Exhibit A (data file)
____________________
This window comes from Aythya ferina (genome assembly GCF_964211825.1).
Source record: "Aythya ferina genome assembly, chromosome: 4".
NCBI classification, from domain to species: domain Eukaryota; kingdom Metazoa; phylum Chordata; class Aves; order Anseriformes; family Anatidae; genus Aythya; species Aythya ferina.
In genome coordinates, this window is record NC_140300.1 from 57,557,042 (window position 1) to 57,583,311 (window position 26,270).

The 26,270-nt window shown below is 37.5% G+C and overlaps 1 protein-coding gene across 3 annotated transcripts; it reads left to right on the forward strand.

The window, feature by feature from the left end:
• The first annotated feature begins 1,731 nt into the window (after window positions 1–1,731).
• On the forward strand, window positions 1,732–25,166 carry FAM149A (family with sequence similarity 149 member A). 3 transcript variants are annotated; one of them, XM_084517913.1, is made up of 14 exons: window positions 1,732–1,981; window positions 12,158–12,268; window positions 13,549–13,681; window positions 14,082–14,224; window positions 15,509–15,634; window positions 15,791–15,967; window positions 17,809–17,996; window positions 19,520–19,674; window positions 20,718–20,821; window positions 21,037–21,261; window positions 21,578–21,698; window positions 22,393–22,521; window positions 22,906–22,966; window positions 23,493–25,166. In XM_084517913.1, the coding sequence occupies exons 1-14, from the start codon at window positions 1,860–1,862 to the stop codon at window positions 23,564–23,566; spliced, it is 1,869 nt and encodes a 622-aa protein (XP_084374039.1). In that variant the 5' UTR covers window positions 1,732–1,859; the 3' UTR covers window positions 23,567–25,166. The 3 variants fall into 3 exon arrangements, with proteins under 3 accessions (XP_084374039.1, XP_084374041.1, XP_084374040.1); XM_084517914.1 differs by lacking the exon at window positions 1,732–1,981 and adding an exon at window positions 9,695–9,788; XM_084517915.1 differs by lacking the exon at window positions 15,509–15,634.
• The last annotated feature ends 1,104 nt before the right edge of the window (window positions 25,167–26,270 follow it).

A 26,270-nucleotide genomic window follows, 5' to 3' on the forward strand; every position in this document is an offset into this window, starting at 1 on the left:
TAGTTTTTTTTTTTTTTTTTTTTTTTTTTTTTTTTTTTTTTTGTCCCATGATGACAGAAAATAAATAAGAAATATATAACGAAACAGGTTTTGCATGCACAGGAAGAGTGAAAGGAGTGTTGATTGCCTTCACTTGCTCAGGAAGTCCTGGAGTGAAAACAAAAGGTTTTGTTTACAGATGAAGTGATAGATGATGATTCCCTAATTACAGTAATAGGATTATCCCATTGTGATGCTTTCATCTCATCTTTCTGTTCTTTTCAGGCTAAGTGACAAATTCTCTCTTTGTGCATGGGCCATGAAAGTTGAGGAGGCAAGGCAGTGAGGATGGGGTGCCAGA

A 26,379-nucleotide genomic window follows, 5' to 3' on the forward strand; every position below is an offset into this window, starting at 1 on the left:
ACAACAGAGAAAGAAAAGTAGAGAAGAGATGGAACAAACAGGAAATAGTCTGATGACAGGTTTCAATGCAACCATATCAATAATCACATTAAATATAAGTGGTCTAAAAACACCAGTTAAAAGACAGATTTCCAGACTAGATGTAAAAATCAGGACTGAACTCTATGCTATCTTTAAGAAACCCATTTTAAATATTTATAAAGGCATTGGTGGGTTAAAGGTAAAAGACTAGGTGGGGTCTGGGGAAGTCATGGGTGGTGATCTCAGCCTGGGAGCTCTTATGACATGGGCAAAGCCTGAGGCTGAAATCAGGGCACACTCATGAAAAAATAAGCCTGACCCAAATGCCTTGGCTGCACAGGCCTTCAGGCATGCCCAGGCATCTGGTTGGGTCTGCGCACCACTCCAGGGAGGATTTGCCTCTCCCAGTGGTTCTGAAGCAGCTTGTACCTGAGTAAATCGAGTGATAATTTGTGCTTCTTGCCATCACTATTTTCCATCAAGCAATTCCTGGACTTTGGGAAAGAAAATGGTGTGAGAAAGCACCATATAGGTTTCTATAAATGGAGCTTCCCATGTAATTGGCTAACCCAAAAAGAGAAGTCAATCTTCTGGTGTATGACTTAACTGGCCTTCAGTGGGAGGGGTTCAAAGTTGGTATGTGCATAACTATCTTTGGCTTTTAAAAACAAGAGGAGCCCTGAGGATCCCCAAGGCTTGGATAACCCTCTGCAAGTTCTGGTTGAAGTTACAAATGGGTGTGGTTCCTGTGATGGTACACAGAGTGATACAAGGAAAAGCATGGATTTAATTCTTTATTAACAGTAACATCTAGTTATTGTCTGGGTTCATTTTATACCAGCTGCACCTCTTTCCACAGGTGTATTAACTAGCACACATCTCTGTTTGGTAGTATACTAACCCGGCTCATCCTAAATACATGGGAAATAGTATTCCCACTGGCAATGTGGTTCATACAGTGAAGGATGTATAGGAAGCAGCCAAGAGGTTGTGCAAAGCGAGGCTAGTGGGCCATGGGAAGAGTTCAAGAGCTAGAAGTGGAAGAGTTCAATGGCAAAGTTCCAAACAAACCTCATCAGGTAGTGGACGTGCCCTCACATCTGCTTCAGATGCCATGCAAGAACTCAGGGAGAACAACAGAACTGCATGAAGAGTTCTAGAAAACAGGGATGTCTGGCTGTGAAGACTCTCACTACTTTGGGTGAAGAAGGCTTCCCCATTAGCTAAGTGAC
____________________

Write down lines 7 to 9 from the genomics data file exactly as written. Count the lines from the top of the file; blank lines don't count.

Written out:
• The first annotated feature begins 1,731 nt into the window (after window positions 1–1,731).
• On the forward strand, window positions 1,732–25,166 carry FAM149A (family with sequence similarity 149 member A). 3 transcript variants are annotated; one of them, XM_084517913.1, is made up of 14 exons: window positions 1,732–1,981; window positions 12,158–12,268; window positions 13,549–13,681; window positions 14,082–14,224; window positions 15,509–15,634; window positions 15,791–15,967; window positions 17,809–17,996; window positions 19,520–19,674; window positions 20,718–20,821; window positions 21,037–21,261; window positions 21,578–21,698; window positions 22,393–22,521; window positions 22,906–22,966; window positions 23,493–25,166. In XM_084517913.1, the coding sequence occupies exons 1-14, from the start codon at window positions 1,860–1,862 to the stop codon at window positions 23,564–23,566; spliced, it is 1,869 nt and encodes a 622-aa protein (XP_084374039.1). In that variant the 5' UTR covers window positions 1,732–1,859; the 3' UTR covers window positions 23,567–25,166. The 3 variants fall into 3 exon arrangements, with proteins under 3 accessions (XP_084374039.1, XP_084374041.1, XP_084374040.1); XM_084517914.1 differs by lacking the exon at window positions 1,732–1,981 and adding an exon at window positions 9,695–9,788; XM_084517915.1 differs by lacking the exon at window positions 15,509–15,634.
• The last annotated feature ends 1,104 nt before the right edge of the window (window positions 25,167–26,270 follow it).